JAY — Lauren Faeth had her right leg amputated below the knee last December, the day after taking her nursing boards. The start of the year was a struggle with medical complications, but she’s off and running. Literally.

The 24-year-old is hoping to run the Beach to Beacon 10-kilometer road race this year and the Boston Marathon in 2019.

Faeth survived a terrible car crash in July 2011, just as she was about to start her freshman year in college. A state trooper told her later that the head-on collision would have killed most people. It severely injured her foot and left her reeling from a traumatic brain injury.

She started college a year late, graduated with her bachelor’s degree in nursing and felt confident that amputating her leg, which had been increasingly painful and left her with an awkward gate, was key to restarting her life.

Between December 2016 and January 2017 she ended up having four surgeries in 34 days, but by March was well enough to start being fitted for a prosthetic. She connected with Steve Chamberland’s 50 Legs foundation in Florida, which helped offset prosthetic costs that insurance didn’t cover.

“They gave me hope when hope wasn’t, at that point, possible,” Faeth said. “The money that I put aside and the money that I fund-raised was enough to help with all the bills, but those all went to hospital bills and paying to get down to Florida.”

Her fittings took three trips.

Before her accident, Faeth had been active, playing soccer and running track and field. For her birthday in August, 50 Legs surprised her by covering the cost of a running blade. She’s since completed two 5k races and has a goal to run the Boston Marathon in 2019 as a fundraiser for 50 Legs.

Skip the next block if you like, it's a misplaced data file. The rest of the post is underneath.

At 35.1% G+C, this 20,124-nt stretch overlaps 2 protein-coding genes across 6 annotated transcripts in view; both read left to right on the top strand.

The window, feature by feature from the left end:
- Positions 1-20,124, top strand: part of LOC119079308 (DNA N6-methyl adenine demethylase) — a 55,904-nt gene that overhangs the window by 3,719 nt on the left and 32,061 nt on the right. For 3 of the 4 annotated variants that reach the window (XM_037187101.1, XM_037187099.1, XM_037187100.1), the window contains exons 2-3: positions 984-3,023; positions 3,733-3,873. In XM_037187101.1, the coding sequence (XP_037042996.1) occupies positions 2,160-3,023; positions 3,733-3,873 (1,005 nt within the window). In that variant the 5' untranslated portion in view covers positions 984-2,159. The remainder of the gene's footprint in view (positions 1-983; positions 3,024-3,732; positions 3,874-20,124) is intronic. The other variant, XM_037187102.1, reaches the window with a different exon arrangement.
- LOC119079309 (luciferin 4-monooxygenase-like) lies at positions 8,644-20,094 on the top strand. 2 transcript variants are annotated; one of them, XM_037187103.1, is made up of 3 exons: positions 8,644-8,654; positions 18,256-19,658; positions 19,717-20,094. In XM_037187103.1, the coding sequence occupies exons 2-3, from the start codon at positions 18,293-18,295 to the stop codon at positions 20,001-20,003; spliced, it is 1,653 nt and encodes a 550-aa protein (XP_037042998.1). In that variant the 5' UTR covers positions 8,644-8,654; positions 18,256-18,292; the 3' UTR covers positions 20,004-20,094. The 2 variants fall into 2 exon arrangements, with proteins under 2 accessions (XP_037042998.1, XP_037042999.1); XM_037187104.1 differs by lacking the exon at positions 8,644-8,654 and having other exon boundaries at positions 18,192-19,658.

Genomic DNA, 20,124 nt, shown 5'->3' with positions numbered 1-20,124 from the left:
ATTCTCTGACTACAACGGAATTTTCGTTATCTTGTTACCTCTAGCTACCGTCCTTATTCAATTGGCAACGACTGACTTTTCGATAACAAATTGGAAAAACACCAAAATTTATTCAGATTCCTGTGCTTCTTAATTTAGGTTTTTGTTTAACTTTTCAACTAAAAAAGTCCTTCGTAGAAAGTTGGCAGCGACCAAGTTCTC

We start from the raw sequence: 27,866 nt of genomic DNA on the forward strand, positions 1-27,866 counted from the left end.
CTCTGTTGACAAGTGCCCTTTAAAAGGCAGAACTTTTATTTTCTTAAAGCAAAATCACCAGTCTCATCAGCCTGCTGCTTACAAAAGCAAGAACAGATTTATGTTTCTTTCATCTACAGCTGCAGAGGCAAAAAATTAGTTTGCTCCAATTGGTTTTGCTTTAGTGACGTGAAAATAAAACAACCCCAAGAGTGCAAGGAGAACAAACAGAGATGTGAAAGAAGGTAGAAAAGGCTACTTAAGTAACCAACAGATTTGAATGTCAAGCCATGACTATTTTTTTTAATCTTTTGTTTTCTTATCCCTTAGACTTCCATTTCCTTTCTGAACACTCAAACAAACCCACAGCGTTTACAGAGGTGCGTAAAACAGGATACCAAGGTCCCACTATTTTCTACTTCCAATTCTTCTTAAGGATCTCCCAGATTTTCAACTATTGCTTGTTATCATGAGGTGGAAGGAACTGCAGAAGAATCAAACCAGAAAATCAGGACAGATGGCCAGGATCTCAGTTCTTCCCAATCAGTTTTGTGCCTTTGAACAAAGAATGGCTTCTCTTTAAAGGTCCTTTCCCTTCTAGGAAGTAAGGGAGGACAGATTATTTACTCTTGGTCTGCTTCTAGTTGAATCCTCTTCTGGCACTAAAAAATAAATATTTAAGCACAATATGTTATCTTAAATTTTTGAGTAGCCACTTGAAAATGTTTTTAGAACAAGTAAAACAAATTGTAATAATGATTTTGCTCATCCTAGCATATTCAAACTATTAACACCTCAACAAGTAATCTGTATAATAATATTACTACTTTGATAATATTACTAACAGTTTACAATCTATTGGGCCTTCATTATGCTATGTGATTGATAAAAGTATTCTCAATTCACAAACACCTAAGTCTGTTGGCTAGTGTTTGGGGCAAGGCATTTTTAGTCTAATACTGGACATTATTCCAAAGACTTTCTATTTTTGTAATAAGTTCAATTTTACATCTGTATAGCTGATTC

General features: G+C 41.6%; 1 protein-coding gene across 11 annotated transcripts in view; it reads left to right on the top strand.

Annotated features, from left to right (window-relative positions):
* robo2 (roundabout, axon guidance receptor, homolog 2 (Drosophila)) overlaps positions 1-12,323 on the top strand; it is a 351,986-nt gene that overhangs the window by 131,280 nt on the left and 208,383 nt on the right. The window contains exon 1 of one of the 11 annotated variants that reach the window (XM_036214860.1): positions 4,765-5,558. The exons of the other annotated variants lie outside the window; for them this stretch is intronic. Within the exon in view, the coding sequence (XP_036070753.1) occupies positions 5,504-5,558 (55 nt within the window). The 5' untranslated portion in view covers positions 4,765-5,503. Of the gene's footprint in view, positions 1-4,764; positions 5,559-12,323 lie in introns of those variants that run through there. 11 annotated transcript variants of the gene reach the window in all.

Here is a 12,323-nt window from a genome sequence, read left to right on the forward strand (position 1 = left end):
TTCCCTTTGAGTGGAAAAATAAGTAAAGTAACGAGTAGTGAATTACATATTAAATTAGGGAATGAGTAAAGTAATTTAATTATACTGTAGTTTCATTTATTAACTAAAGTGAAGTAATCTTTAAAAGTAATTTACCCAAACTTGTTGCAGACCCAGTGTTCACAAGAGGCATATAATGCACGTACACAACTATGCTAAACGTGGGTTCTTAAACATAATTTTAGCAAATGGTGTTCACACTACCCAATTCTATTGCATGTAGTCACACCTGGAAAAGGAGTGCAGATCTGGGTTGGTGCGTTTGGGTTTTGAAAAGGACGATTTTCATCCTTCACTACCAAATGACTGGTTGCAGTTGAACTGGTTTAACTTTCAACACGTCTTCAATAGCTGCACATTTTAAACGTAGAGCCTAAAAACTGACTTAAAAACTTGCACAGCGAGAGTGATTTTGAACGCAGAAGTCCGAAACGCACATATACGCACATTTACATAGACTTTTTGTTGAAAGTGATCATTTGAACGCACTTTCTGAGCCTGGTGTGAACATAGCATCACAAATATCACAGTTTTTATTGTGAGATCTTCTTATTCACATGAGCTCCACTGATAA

Another goal: swimming a mile in the ocean during a triathlon next October.

“Running, it feels like I’ve never stopped,” she said. “I can say the amputation was the best decision I’ve made — I’ve got my life back. I’m a much better person; I’m happier.”

Faeth, a certified nursing assistant, didn’t pass her nursing boards last December and hasn’t yet had a chance to retake them. She’s working in a hospital, on the clerical side, but hopes to get back to hands-on patient work soon.

“I miss CNA stuff,” she said. “My ultimate dream, I’m trying to get into the (Veterans Administration). I want to help traumatic brain injury survivors, (post-traumatic stress disorder patients), but more so, amputees.”

The entire experience “gives me perspective,” Faeth said. “You don’t ever say to a patient, ‘I understand.’ You say, ‘I can relate.'”

And she can.

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Lauren Faeth is a CNA whose leg was amputated the day after taking her nursing boards last year. The Jay woman now sports a prosthetic leg and hopes to do some fundraising for 50 Legs, a charity that provides prosthetic legs and care to amputees. (Andree Kehn/Sun Journal)

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